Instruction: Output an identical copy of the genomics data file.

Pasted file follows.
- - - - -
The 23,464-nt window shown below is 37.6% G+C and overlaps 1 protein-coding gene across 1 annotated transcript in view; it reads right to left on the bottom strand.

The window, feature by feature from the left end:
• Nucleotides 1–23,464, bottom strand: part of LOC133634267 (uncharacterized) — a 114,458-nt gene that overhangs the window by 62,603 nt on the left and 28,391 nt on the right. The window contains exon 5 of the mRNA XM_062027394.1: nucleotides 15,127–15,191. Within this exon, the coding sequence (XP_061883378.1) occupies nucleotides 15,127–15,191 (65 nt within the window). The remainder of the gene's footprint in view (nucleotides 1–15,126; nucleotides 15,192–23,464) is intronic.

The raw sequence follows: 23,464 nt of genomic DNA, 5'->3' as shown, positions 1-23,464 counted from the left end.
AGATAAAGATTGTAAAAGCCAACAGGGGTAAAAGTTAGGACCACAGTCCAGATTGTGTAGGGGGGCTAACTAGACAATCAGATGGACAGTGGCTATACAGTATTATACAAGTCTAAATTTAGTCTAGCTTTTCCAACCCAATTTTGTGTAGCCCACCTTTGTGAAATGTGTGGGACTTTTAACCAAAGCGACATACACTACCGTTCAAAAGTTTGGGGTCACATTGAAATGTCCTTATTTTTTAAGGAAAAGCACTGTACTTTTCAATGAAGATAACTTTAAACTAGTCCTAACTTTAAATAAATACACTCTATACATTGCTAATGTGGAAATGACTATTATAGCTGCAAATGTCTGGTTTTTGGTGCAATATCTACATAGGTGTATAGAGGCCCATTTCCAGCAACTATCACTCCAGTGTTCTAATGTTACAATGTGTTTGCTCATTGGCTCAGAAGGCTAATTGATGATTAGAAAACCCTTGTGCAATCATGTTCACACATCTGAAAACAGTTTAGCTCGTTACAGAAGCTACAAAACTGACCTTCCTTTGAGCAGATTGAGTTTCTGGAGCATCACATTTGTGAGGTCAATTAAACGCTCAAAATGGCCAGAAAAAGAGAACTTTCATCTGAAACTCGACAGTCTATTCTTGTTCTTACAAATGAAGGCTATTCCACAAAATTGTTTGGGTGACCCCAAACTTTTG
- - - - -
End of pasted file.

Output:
The 23,464-nt window shown below is 37.6% G+C and overlaps 1 protein-coding gene across 1 annotated transcript in view; it reads right to left on the bottom strand.

The window, feature by feature from the left end:
• Nucleotides 1–23,464, bottom strand: part of LOC133634267 (uncharacterized) — a 114,458-nt gene that overhangs the window by 62,603 nt on the left and 28,391 nt on the right. The window contains exon 5 of the mRNA XM_062027394.1: nucleotides 15,127–15,191. Within this exon, the coding sequence (XP_061883378.1) occupies nucleotides 15,127–15,191 (65 nt within the window). The remainder of the gene's footprint in view (nucleotides 1–15,126; nucleotides 15,192–23,464) is intronic.

The raw sequence follows: 23,464 nt of genomic DNA, 5'->3' as shown, positions 1-23,464 counted from the left end.
AGATAAAGATTGTAAAAGCCAACAGGGGTAAAAGTTAGGACCACAGTCCAGATTGTGTAGGGGGGCTAACTAGACAATCAGATGGACAGTGGCTATACAGTATTATACAAGTCTAAATTTAGTCTAGCTTTTCCAACCCAATTTTGTGTAGCCCACCTTTGTGAAATGTGTGGGACTTTTAACCAAAGCGACATACACTACCGTTCAAAAGTTTGGGGTCACATTGAAATGTCCTTATTTTTTAAGGAAAAGCACTGTACTTTTCAATGAAGATAACTTTAAACTAGTCCTAACTTTAAATAAATACACTCTATACATTGCTAATGTGGAAATGACTATTATAGCTGCAAATGTCTGGTTTTTGGTGCAATATCTACATAGGTGTATAGAGGCCCATTTCCAGCAACTATCACTCCAGTGTTCTAATGTTACAATGTGTTTGCTCATTGGCTCAGAAGGCTAATTGATGATTAGAAAACCCTTGTGCAATCATGTTCACACATCTGAAAACAGTTTAGCTCGTTACAGAAGCTACAAAACTGACCTTCCTTTGAGCAGATTGAGTTTCTGGAGCATCACATTTGTGAGGTCAATTAAACGCTCAAAATGGCCAGAAAAAGAGAACTTTCATCTGAAACTCGACAGTCTATTCTTGTTCTTACAAATGAAGGCTATTCCACAAAATTGTTTGGGTGACCCCAAACTTTTG